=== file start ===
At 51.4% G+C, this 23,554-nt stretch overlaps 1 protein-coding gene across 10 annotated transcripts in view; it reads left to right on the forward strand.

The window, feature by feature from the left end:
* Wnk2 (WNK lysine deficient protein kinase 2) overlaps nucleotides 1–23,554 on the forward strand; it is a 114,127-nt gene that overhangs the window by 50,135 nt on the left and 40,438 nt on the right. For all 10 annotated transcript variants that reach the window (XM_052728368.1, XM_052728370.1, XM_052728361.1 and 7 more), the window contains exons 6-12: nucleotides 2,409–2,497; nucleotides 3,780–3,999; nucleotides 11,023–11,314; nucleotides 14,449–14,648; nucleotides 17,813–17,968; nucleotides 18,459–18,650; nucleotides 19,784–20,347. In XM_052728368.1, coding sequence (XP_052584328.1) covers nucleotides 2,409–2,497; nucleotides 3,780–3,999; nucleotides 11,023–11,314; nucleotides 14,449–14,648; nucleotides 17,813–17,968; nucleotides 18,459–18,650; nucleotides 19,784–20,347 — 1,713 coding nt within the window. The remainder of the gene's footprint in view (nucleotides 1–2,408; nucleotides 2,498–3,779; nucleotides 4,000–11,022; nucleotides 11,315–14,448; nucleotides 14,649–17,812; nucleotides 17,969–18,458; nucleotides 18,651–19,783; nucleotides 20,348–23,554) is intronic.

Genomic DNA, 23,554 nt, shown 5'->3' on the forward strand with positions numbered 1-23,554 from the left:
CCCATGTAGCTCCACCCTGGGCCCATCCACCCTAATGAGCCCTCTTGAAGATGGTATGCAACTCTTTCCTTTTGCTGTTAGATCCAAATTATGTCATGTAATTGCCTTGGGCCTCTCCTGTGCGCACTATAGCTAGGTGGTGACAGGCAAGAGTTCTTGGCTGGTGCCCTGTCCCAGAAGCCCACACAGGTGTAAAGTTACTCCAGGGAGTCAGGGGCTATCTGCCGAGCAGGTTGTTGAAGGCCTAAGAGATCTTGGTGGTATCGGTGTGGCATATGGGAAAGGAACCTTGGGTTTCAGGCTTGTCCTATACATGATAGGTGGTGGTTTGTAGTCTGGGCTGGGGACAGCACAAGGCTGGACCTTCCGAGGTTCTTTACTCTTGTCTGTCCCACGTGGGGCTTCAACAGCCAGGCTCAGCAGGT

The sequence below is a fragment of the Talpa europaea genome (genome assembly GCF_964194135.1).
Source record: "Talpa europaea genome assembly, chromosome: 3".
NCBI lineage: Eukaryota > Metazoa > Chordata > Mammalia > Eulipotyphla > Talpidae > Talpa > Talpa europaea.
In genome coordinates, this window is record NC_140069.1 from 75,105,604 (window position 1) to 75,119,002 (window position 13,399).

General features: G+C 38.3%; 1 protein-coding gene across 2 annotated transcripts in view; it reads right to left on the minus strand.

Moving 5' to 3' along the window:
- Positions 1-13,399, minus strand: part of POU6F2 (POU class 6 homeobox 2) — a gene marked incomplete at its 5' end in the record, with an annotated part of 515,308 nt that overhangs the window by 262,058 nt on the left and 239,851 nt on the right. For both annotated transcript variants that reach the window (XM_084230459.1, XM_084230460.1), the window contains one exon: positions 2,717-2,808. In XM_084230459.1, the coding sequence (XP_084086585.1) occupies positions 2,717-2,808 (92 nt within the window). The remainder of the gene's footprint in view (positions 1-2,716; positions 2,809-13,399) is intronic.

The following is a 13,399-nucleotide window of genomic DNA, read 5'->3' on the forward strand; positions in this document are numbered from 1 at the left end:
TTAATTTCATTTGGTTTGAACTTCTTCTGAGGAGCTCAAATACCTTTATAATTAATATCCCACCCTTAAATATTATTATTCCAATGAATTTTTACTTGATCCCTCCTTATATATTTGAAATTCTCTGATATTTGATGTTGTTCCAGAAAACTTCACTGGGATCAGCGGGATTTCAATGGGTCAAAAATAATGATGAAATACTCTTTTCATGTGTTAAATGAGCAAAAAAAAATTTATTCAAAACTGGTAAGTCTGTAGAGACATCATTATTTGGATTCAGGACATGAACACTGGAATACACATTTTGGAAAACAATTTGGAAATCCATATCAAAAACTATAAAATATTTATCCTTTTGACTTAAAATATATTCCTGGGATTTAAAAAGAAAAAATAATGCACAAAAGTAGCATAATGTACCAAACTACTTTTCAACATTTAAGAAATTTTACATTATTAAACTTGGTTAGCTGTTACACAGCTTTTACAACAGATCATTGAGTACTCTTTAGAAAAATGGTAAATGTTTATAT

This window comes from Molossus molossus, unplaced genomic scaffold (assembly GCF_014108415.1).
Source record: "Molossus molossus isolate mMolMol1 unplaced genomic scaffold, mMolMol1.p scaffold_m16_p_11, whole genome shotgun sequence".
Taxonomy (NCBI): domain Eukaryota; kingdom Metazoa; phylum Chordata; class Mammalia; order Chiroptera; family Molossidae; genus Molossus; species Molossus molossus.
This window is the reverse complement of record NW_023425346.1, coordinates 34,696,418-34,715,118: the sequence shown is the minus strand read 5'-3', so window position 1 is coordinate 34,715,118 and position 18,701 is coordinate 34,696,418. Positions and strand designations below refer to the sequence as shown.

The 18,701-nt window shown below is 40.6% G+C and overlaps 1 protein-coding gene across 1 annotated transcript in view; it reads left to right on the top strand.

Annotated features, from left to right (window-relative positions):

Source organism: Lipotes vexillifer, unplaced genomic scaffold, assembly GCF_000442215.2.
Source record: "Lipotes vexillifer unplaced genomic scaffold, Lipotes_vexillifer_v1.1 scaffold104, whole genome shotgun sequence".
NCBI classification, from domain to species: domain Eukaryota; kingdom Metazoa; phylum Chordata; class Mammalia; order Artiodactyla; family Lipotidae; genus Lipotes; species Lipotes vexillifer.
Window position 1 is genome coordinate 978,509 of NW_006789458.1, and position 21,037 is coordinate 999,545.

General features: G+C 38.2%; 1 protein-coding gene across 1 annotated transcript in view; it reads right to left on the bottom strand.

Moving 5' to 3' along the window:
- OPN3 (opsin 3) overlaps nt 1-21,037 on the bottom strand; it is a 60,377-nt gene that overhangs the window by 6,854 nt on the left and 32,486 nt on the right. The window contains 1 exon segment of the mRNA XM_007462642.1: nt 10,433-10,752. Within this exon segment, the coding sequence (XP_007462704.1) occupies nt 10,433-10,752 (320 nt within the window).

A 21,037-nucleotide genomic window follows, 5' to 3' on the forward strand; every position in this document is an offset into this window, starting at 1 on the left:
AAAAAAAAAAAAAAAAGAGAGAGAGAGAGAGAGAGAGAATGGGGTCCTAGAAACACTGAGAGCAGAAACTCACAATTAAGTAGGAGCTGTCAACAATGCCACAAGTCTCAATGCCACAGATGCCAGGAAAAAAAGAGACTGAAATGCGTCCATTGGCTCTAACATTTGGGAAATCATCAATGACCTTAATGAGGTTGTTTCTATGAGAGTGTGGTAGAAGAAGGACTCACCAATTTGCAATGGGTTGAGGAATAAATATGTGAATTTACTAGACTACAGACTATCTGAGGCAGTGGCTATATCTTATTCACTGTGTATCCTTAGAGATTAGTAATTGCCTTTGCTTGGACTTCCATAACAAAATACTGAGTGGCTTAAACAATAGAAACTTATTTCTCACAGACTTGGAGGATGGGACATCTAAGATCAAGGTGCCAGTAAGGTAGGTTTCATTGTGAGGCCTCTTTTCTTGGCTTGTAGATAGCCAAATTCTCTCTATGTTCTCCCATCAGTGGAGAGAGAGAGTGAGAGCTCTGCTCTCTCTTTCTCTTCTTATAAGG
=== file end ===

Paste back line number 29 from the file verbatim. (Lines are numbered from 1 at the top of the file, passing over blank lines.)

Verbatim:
AAAAAAAAAAAAAAAAGAGAGAGAGAGAGAGAGAGAGAATGGGGTCCTAGAAACACTGAGAGCAGAAACTCACAATTAAGTAGGAGCTGTCAACAATGCCACAAGTCTCAATGCCACAGATGCCAGGAAAAAAAGAGACTGAAATGCGTCCATTGGCTCTAACATTTGGGAAATCATCAATGACCTTAATGAGGTTGTTTCTATGAGAGTGTGGTAGAAGAAGGACTCACCAATTTGCAATGGGTTGAGGAATAAATATGTGAATTTACTAGACTACAGACTATCTGAGGCAGTGGCTATATCTTATTCACTGTGTATCCTTAGAGATTAGTAATTGCCTTTGCTTGGACTTCCATAACAAAATACTGAGTGGCTTAAACAATAGAAACTTATTTCTCACAGACTTGGAGGATGGGACATCTAAGATCAAGGTGCCAGTAAGGTAGGTTTCATTGTGAGGCCTCTTTTCTTGGCTTGTAGATAGCCAAATTCTCTCTATGTTCTCCCATCAGTGGAGAGAGAGAGTGAGAGCTCTGCTCTCTCTTTCTCTTCTTATAAGG